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WASHINGTON (Reuters) - Philippine President Rodrigo Duterte would face major obstacles to following through on his threat to reduce purchases of U.S. weapons in favor of Russian and Chinese arms, including re-training a military deeply accustomed to working with the United States, experts said on Tuesday.
Duterte said in speeches in Manila on Tuesday that the United States did not want to sell missiles and other weapons to the Philippines, but that Russia and China had told him they could provide them easily.
His comments were the latest in a near-daily barrage of hostility toward the United States that has raised questions about the long-standing alliance that is important to the U.S. strategy of rebalancing its forces toward Asia and countering an assertive China.
Angered by U.S. expressions of concern over his war on drugs, Duterte has called President Barack Obama a “son of a bitch,” threatened to call off joint military exercises with Washington and started to contrast the former colonial power with its geopolitical rivals Russia and China.
U.S. officials have downplayed Duterte’s remarks, focusing instead on the decades-long alliance which they have sought to bolster in recent years in response to China’s moves to enforce its claims over the South China Sea. The White House said on Tuesday the United States had not received any formal communications from Duterte’s government about changing the relationship.
The United States is the single largest provider of arms to the Philippines, according to figures maintained by the Stockholm International Peace Research Institute (SIPRI), which tracks military expenditures globally.
The two countries have become more intertwined militarily in the last two years, holding more exercises and training, and making more U.S. ship and aircraft visits under President Barack Obama’s shift of U.S. military forces and diplomatic efforts toward Asia in the face of China’s rise.
The Philippines is the largest recipient of U.S. funds in the Asia-Pacific region under the Foreign Military Financing program, which is provided by the United States to help countries purchase American-made weapons and equipment. It received $50 million under FMF in the 2015 fiscal year.
That dependence on U.S. weapons and systems means the Philippine military would have to re-tool its command-and-control structure if it wanted to switch to Chinese or Russian systems, said Richard Javad Heydarian, a professor at De La Salle University in Manila and a former advisor to the Philippines House of Representatives.
“There will be some problems with configuration,” Heydarian said. “It takes years for the Philippines’ army to re-orient itself with new technology.”
The Philippines spent $3.9 billion on its military in 2015, according to SIPRI data. That spending has risen nearly every year since 2010, when it stood at $2.4 billion, the data show.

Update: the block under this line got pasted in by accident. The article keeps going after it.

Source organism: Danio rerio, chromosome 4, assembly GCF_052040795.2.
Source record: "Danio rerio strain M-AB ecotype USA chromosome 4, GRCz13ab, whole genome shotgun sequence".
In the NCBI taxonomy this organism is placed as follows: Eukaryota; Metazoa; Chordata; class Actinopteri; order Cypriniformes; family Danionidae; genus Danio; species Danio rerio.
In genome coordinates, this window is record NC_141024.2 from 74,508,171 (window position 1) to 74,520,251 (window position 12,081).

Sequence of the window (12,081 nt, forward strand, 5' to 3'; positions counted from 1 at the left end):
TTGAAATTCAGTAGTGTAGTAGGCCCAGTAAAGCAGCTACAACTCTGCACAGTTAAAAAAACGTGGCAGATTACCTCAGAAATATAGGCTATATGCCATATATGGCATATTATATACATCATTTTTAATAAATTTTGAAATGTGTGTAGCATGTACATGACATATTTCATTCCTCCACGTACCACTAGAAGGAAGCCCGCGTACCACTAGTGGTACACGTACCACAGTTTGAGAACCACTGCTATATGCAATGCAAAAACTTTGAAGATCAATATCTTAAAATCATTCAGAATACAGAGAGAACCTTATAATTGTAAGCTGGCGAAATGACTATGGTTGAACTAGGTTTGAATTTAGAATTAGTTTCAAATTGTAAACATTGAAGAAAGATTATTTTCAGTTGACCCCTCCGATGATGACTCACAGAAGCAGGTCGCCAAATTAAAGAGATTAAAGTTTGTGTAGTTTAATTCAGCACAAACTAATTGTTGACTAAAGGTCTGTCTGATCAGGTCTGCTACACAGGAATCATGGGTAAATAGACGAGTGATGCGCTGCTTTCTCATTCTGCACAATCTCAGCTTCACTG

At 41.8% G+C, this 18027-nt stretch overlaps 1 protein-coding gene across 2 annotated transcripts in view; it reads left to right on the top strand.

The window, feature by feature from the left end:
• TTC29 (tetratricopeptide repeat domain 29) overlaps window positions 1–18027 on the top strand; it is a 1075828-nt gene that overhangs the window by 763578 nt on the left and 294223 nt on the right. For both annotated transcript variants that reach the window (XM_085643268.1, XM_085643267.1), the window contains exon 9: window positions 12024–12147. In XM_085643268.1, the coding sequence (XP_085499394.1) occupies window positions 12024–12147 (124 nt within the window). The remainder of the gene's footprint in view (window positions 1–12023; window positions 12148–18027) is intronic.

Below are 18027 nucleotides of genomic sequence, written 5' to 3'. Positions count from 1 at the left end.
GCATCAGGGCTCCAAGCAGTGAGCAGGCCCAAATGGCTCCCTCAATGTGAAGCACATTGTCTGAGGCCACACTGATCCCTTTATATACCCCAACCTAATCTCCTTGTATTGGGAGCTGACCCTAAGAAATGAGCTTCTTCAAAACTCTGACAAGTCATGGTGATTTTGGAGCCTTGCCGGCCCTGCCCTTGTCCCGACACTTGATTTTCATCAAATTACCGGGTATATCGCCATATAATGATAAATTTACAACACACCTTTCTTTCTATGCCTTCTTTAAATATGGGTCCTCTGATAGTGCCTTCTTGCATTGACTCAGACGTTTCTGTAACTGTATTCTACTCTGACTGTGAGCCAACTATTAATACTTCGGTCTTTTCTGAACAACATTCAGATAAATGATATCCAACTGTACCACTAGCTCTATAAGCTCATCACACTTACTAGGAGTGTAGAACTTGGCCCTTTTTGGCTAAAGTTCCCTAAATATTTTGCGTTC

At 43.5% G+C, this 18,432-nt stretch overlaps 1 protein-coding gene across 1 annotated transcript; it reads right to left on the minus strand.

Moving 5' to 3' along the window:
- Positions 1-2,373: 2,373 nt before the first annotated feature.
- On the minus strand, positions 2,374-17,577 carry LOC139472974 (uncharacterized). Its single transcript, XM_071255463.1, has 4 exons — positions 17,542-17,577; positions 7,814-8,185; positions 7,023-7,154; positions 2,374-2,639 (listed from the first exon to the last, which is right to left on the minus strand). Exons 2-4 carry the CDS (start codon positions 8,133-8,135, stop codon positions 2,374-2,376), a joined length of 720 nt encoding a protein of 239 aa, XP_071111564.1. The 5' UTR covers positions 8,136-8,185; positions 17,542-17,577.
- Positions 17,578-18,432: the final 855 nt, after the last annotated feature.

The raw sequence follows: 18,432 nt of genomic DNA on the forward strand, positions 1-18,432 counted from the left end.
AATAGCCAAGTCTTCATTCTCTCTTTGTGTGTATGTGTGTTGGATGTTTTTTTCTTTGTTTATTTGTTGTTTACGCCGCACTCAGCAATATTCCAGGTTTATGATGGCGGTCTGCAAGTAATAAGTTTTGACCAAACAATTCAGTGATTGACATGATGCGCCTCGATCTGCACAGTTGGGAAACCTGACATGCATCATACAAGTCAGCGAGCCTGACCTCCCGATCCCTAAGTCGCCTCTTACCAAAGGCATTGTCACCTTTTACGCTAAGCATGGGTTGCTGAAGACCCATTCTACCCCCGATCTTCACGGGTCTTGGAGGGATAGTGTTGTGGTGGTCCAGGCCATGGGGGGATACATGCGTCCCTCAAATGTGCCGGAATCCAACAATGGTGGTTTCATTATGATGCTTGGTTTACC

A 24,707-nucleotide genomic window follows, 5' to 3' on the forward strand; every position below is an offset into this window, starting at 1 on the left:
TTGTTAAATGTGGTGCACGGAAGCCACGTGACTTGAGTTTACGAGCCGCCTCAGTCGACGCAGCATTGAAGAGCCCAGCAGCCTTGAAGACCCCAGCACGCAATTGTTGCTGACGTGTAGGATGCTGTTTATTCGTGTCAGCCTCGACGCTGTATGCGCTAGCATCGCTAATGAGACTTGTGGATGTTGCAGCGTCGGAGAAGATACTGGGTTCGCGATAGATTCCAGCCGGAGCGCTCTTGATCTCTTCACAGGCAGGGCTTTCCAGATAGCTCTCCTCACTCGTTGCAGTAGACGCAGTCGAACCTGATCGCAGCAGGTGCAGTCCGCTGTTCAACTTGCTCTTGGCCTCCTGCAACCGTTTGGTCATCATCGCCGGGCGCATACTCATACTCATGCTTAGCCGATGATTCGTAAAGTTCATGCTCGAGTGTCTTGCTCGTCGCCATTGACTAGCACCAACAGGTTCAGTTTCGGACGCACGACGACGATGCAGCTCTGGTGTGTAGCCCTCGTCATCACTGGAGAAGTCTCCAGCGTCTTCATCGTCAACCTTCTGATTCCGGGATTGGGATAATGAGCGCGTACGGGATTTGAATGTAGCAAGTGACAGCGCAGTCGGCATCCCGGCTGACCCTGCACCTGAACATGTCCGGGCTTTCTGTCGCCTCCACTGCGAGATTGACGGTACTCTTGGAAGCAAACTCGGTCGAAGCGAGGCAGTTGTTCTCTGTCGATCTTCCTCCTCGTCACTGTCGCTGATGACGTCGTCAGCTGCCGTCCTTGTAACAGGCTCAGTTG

Though Russia in particular could offer high-quality weapons systems, the Philippines would have to take into account their interoperability with existing American stock, said Lyle Goldstein, an expert on Chinese maritime issues at the U.S. Naval War College.
“You can’t just buy a radar from this country and a missile from that country,” Goldstein said. “The weaponry has to work together.”
He noted that many Philippine officers were educated in the United States, linking the countries’ military cultures closely.
The military relationship between the United States and the Philippines goes well beyond arms sales, extending to training exercises and support for maintenance.
Russia and China do not have the same reputation of providing comprehensive training and support, said Amy Searight, until earlier this year the U.S. deputy assistant secretary of defense for South and Southeast Asia.
“The United States is well known for being quite good at that full spectrum of support to build capabilities,” said Searight, now with the Center for Strategic and International Studies in Washington. “It’s not just the weapons or the armaments or vehicles or equipment. It’s using those to build real capabilities.”
Most likely, Duterte’s aim is to signal to China that he is willing to tinker with existing U.S.-Philippines military cooperation, even if on the margins, Heydarian said.
That might mean relocating the annual U.S.-Philippines “Balikatan” military exercises away from the South China Sea, or refusing to further expand American military access to Philippine bases, he said.
Duterte could also be trying to strengthen his position in order to get better prices on military equipment from the United States, experts said. Russian and Chinese weapons are typically cheaper than American systems.
Additional reporting by Idrees Ali; editing by Stuart Grudgings
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